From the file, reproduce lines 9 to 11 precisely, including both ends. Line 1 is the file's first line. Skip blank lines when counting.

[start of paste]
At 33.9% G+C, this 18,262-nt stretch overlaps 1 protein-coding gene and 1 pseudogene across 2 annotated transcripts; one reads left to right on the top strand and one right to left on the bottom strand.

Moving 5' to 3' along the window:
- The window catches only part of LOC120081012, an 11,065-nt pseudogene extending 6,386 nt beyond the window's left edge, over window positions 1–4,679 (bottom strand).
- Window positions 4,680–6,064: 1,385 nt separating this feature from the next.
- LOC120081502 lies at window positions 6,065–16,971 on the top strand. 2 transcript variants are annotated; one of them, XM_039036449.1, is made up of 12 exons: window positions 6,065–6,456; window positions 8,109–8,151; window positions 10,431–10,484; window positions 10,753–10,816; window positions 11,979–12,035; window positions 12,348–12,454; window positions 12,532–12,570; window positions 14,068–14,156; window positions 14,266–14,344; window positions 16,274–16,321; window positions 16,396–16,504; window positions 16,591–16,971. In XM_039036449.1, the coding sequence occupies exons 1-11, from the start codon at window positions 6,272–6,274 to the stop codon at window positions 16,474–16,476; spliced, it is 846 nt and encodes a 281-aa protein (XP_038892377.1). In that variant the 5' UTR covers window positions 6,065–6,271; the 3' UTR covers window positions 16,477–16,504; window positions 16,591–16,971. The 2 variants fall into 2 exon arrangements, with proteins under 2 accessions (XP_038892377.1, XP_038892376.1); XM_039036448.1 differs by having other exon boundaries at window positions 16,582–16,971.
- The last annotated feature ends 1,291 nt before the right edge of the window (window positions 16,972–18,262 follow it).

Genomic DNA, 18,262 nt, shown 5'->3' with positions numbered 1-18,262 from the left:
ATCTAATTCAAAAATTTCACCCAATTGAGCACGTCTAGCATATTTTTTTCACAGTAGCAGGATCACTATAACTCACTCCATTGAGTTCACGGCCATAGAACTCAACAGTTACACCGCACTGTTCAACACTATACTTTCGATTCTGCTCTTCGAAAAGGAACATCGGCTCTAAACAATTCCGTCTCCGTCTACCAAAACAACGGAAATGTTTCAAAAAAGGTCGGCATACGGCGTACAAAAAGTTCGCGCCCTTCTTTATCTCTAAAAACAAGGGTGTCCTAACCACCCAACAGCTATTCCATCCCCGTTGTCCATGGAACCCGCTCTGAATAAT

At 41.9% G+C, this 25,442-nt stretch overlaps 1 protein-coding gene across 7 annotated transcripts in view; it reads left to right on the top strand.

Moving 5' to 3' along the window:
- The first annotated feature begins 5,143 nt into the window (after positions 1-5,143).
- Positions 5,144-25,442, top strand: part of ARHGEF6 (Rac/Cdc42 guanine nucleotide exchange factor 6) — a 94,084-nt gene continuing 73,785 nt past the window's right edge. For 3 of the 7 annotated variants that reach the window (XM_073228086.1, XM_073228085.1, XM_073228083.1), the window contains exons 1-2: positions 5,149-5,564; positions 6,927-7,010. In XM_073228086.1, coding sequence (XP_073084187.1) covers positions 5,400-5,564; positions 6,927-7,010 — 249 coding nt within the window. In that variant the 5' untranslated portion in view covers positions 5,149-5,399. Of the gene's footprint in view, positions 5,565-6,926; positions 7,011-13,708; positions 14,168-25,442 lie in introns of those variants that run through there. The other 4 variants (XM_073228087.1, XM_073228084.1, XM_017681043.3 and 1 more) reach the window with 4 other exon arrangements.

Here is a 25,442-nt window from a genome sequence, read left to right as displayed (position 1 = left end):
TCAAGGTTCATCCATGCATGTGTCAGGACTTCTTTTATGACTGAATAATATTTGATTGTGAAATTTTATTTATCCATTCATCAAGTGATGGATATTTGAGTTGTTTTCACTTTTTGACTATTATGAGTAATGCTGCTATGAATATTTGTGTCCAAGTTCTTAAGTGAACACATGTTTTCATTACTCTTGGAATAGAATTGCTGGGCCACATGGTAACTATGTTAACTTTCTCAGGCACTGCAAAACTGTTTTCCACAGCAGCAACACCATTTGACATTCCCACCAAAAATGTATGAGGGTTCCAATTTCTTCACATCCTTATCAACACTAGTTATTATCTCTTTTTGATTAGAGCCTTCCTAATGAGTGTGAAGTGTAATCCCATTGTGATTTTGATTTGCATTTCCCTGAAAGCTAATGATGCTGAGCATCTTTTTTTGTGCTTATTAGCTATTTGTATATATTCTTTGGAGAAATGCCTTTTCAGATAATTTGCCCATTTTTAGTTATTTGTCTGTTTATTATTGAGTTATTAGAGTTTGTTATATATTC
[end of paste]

At 41.9% G+C, this 25,442-nt stretch overlaps 1 protein-coding gene across 7 annotated transcripts in view; it reads left to right on the top strand.

Moving 5' to 3' along the window:
- The first annotated feature begins 5,143 nt into the window (after positions 1-5,143).